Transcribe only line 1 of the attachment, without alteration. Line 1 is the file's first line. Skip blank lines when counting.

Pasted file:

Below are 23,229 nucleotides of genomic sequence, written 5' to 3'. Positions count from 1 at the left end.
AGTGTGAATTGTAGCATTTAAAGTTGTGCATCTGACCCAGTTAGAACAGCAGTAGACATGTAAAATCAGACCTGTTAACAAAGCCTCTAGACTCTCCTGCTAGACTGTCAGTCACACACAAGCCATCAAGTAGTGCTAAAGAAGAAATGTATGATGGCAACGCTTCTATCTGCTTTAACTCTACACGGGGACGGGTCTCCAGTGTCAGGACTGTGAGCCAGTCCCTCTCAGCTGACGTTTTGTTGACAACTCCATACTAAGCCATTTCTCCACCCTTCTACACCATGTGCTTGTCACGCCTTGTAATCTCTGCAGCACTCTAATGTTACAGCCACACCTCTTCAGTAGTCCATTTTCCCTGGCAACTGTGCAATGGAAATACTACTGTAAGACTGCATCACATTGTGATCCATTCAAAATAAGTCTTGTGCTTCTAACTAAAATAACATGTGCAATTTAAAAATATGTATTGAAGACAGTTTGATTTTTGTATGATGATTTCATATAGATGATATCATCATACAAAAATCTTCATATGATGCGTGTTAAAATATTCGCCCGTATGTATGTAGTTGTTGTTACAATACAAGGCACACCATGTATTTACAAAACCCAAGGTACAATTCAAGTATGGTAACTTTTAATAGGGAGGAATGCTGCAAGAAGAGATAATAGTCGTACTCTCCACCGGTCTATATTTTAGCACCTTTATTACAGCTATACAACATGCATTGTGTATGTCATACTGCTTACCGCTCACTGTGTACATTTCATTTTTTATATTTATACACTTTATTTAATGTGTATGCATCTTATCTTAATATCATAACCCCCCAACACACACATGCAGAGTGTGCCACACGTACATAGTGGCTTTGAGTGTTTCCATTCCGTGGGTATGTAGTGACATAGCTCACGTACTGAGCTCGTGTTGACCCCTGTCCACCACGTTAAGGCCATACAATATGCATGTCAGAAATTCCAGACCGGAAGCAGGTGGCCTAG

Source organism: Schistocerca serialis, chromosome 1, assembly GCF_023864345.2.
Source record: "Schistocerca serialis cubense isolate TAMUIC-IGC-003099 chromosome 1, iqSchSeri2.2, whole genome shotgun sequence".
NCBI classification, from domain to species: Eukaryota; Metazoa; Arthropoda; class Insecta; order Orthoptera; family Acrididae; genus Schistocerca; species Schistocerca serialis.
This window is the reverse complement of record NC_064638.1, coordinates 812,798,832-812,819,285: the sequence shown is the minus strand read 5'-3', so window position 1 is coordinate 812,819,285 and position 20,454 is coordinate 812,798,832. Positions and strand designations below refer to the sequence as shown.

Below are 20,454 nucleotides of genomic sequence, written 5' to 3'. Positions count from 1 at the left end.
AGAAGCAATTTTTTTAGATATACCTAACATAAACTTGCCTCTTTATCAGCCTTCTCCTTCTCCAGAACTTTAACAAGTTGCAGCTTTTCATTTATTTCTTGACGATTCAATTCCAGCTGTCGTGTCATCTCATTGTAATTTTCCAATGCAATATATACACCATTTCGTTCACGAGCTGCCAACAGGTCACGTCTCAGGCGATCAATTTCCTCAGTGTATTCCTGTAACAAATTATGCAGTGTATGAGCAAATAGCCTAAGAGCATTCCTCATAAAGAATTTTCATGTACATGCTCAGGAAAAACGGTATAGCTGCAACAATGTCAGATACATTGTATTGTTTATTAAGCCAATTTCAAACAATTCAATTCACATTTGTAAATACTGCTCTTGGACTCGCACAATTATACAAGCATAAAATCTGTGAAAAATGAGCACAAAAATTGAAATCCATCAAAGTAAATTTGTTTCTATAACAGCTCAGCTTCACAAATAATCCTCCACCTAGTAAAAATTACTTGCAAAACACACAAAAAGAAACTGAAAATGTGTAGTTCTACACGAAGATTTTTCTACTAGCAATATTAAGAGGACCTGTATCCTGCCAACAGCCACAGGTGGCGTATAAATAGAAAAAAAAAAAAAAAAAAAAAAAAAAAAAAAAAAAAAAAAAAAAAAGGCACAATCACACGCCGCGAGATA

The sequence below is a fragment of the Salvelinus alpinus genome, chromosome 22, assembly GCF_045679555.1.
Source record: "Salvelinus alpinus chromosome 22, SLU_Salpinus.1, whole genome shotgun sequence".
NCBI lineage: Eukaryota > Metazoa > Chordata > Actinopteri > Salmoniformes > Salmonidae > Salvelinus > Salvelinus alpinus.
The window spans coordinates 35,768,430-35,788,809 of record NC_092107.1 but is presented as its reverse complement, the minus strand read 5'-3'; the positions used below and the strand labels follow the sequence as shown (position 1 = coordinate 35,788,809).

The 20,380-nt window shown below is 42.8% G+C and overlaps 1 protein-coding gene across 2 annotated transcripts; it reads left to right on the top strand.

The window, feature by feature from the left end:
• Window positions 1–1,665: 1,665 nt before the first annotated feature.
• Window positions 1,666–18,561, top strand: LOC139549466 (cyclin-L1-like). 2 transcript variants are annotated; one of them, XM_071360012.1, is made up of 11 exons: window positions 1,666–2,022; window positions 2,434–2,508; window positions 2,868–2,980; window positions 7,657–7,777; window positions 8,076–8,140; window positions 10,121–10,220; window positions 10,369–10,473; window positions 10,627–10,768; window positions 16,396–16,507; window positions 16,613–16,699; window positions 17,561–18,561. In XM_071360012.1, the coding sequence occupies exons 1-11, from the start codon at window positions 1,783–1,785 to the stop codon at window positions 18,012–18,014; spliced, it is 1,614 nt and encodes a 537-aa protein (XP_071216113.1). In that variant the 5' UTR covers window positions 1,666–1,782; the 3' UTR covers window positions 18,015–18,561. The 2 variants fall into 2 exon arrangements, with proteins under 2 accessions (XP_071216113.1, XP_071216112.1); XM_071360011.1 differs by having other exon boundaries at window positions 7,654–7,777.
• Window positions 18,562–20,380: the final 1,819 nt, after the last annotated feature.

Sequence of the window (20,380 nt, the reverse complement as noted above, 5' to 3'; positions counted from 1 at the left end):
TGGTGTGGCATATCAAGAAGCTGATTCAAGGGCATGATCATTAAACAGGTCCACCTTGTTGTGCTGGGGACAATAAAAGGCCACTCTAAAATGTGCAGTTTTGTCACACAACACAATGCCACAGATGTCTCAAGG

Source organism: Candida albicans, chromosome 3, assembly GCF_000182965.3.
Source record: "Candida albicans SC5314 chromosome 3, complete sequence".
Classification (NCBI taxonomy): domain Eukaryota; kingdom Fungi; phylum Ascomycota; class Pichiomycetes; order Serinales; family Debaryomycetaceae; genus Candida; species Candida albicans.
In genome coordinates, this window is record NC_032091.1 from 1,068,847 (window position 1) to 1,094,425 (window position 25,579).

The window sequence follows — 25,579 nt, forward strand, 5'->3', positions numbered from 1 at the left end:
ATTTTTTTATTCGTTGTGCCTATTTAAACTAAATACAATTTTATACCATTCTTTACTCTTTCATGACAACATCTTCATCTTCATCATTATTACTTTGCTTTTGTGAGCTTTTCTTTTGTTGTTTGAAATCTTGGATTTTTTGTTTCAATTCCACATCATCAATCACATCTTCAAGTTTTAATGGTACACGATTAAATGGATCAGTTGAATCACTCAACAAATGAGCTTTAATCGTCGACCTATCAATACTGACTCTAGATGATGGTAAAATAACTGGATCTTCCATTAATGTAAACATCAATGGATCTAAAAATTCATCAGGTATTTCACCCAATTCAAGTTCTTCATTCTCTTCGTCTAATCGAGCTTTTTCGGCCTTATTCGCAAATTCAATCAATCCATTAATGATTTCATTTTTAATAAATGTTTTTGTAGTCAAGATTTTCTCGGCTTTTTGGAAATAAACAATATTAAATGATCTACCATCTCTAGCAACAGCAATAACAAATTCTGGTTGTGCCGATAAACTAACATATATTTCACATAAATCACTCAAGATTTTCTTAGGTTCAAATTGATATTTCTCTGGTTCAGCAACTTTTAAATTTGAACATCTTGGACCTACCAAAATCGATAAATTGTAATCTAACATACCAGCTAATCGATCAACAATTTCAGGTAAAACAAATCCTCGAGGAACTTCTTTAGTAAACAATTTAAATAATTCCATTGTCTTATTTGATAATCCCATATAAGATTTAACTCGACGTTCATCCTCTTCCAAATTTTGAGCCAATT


Below are 23,229 nucleotides of genomic sequence, written 5' to 3'. Positions count from 1 at the left end.